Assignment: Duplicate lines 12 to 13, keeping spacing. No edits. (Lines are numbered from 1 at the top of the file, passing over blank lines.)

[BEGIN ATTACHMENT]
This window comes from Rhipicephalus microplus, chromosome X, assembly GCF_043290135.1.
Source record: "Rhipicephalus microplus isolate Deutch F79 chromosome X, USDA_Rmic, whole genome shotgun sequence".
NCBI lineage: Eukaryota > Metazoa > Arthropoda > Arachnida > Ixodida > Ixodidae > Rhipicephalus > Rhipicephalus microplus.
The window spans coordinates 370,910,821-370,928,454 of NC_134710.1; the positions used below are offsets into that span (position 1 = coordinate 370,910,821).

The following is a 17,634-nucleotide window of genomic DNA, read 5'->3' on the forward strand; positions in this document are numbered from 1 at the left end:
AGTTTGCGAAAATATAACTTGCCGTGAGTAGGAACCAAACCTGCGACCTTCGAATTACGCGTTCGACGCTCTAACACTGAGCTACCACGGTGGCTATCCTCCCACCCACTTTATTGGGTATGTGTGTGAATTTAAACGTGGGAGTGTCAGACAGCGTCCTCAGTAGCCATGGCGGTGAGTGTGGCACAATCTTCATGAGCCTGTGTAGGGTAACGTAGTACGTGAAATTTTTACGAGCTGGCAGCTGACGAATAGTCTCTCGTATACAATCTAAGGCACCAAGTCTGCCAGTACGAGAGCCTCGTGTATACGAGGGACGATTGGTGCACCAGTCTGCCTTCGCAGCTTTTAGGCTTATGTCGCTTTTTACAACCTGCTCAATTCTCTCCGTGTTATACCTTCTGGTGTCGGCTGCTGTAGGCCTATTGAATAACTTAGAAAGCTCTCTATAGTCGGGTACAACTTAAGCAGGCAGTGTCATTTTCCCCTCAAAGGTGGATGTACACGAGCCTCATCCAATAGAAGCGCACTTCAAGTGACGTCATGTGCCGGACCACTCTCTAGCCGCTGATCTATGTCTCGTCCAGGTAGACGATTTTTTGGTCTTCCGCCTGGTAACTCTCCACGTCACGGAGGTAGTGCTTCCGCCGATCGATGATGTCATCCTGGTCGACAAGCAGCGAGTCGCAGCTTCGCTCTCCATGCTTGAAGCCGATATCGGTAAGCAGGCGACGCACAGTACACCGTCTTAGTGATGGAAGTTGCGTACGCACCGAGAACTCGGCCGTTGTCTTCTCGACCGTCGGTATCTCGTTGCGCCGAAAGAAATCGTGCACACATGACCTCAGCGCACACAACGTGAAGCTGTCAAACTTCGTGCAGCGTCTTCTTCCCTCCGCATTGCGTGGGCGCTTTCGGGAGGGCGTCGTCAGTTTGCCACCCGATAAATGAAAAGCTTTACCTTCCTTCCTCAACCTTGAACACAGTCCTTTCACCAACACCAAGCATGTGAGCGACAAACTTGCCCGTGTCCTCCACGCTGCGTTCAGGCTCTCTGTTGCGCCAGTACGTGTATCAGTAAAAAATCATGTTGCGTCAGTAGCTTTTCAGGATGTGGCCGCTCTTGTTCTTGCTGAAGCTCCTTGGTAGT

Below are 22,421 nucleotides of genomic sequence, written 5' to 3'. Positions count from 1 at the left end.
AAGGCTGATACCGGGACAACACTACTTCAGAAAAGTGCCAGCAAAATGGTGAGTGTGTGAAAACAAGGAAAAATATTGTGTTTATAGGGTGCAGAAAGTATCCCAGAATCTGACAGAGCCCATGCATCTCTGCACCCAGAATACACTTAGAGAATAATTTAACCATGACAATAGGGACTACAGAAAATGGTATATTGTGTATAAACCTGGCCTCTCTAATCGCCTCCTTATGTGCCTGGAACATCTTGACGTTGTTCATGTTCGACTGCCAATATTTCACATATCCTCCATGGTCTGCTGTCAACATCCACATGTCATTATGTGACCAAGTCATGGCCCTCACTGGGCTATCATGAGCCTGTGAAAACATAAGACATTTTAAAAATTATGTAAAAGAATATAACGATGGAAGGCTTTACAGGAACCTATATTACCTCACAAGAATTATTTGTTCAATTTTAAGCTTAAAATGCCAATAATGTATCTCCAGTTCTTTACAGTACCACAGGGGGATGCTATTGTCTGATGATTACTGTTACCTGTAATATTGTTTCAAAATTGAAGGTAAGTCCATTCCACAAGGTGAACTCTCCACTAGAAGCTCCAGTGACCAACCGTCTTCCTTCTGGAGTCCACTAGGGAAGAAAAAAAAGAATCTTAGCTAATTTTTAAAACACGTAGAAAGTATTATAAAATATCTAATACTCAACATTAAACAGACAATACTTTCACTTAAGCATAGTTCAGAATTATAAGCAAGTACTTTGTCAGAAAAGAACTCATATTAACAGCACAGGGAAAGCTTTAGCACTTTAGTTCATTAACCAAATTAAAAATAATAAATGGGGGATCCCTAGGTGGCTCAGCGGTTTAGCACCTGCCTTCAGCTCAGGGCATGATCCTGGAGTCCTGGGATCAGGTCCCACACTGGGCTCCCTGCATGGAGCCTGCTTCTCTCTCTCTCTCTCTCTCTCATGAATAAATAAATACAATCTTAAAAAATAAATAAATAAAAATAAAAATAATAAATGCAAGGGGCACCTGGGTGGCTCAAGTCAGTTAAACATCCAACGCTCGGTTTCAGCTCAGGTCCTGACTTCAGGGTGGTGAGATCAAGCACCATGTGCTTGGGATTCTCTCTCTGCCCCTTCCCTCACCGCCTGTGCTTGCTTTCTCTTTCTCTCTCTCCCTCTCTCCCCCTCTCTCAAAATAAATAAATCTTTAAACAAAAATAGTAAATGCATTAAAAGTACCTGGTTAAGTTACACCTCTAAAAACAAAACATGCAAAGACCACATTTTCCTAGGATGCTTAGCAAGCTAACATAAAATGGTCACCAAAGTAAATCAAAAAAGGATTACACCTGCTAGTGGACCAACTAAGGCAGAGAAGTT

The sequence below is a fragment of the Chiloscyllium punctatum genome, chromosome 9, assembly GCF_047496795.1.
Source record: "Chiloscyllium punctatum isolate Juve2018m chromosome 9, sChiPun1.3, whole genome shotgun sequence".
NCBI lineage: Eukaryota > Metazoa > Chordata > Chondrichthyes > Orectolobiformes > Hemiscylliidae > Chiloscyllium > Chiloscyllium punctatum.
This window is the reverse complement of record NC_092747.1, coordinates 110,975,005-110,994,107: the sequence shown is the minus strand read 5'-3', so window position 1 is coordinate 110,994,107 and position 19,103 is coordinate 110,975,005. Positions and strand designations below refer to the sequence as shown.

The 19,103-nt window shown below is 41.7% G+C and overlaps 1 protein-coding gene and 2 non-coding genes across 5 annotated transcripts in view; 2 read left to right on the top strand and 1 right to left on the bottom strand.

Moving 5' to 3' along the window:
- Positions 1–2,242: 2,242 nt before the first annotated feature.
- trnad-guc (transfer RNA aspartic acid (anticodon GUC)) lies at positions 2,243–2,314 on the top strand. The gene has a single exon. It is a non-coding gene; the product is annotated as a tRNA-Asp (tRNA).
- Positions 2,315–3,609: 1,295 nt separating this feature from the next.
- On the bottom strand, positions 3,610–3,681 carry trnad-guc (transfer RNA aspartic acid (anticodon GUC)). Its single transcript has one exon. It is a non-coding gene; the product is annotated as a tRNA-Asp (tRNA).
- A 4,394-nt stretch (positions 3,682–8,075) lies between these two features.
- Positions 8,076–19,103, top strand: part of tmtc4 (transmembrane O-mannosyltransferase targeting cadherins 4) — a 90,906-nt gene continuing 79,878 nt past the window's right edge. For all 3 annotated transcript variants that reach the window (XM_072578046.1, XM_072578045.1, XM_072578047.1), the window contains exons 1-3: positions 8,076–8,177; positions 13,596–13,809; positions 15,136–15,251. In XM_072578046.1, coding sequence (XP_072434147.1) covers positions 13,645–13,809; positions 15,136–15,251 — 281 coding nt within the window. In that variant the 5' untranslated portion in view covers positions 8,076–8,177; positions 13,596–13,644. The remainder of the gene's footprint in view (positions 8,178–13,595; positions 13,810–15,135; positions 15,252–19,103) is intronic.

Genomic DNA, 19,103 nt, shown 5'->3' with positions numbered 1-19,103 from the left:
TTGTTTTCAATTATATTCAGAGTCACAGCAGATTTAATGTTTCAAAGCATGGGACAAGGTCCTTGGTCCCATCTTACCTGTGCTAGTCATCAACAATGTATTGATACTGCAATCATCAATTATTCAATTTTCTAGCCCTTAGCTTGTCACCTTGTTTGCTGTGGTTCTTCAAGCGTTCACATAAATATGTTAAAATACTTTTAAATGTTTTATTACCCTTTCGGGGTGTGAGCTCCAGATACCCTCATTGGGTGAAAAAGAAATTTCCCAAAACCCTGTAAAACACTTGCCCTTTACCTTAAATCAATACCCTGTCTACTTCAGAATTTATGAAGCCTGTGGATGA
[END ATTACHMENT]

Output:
This window is the reverse complement of record NC_092747.1, coordinates 110,975,005-110,994,107: the sequence shown is the minus strand read 5'-3', so window position 1 is coordinate 110,994,107 and position 19,103 is coordinate 110,975,005. Positions and strand designations below refer to the sequence as shown.

The 19,103-nt window shown below is 41.7% G+C and overlaps 1 protein-coding gene and 2 non-coding genes across 5 annotated transcripts in view; 2 read left to right on the top strand and 1 right to left on the bottom strand.